J. L. BELL is a Massachusetts writer who specializes in (among other things) the start of the American Revolution in and around Boston. He is particularly interested in the experiences of children in 1765-75. He has published scholarly papers and popular articles for both children and adults. He was consultant for an episode of History Detectives, and contributed to a display at Minute Man National Historic Park.

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Sunday, July 27, 2008

Revolution Comes to Sturbridge?

From Old Sturbridge Village comes this news of a military reenactment on 2-3 August:

The Village is transformed into a military camp focusing on what life was like during the War for Independence. Camped in the fields and pastures from the Common to Freeman Farm, hundreds of Revolution-era troops will be drilling and marching, fifing and drumming, cooking and camping in 18th-century fashion, along with civilian tagalongs—including doctors, wives, and children.

Kids will be invited to learn to march, cannons and muskets will be booming, and there’ll even be a military “fashion show” to enjoy.

On Saturday evening (August 2) from 5 to 9 p.m., join the troops and their families for a Twilight Encampment and gain insight into camp life beyond the daytime focus on military activities. Free for Village members and the day’s front gate visitors, the evening encampment is also open to walk-ins for a late-day admission fee.
The O.S.V. website promises updates on what reenactor units will attend. In addition, Hitchcock Academy in nearby Brimfield is hosting a U.S. Civil War reenactment on the same weekend, and visitors to either event can receive a discount on visiting the other.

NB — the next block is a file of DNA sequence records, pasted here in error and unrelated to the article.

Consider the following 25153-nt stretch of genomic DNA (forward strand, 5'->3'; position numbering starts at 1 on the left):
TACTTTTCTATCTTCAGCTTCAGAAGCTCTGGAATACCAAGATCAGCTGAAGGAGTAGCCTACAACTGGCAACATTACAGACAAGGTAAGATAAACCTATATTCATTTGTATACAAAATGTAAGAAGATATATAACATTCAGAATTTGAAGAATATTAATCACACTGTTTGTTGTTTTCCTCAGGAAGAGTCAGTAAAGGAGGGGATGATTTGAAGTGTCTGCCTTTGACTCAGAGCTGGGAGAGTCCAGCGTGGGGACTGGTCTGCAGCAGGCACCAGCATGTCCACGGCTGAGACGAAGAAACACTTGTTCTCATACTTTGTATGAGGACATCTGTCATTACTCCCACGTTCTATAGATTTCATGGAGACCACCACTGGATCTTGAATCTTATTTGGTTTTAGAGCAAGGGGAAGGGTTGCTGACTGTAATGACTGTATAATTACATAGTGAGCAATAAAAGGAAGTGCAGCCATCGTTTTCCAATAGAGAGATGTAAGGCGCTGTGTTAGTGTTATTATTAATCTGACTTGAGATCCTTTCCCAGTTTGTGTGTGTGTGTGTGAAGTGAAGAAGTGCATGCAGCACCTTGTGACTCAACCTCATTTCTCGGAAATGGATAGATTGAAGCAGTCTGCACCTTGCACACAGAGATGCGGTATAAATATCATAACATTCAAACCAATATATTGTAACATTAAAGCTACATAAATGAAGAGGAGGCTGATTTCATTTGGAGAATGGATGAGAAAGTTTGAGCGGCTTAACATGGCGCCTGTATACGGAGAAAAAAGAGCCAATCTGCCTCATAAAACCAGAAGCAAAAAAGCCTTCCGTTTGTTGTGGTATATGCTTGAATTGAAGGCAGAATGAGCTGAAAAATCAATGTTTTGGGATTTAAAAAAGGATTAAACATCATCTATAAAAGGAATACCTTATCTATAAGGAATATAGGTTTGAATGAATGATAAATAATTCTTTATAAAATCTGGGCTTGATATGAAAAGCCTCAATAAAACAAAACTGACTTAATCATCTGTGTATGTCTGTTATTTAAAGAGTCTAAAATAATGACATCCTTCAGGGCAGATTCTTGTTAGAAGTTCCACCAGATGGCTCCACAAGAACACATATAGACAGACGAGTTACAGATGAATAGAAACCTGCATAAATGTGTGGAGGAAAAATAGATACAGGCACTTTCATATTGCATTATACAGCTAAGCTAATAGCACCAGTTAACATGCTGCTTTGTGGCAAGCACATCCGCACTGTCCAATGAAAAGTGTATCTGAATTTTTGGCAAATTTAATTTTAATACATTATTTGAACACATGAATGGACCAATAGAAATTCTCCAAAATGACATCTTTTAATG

Of course, a Revolutionary-era event in Old Sturbridge is an anachronism. The village is a recreation of a New England town from the 1830s, and displays buildings (the bank) and technology (the carding mill) that didn’t exist in New England during the Revolution. But it’s also a lovely landscape with excellent collections, so we just have to think hard enough not to lump all historical periods together as “yore.”

6 comments:

Larry Cebula said...

OSV is a delightful place--we had a lot of fun there this summer with our 8-year-old. But is is an odd duck in the first place--a recreated village that never existed in the first place. My impression was that OSV is tron between trying to accurately present the history of an era and giving tourists what they want, which is a bucolic vision of the past, a Currier and Ives print come to life.

I blogged about our visit here, with tons of pictures.

J. L. Bell said...

Yes, Old Sturbridge Village wasn’t created from the remnants of a real town, like Colonial Williamsburg, or made in the model of a lost settlement, like Plimoth Plantation. It was a collection of interesting historic buildings the founders collected.

Originally, tourists were supposed to drive around in their cars, looking at those structures and enjoying how much better their lives were with modern technologies. The physical shape of the central village is still set by that model, with an oval path around the green unlike real New England villages.

I think every historic site on that scale is trying to balance the dictates of history and “heritage,” or a feel-good past which usually brings in more money.

When I was there this month, one of the horses pulling a stagecoach (possibly one pictured on your blog) fell down. Some visitors who knew horses coaxed it back up, and it returned to the stable, apparently okay. But that sort of sight, and the droppings the horses left behind, were useful in reminding me of how much of the past Currier & Ives chose not to preserve.

Robert S. Paul said...

Regardless, I think I will attend this. The 1st NH is there, and I'm interested in joining.

Plus I haven't done anything "historical" since moving here.

J. L. Bell said...

I didn’t realize you’d made the move. Welcome to New England!

halseanderson said...

I'll be getting there Saturday night. Should be fun!

Robert S. Paul said...

Thanks. :)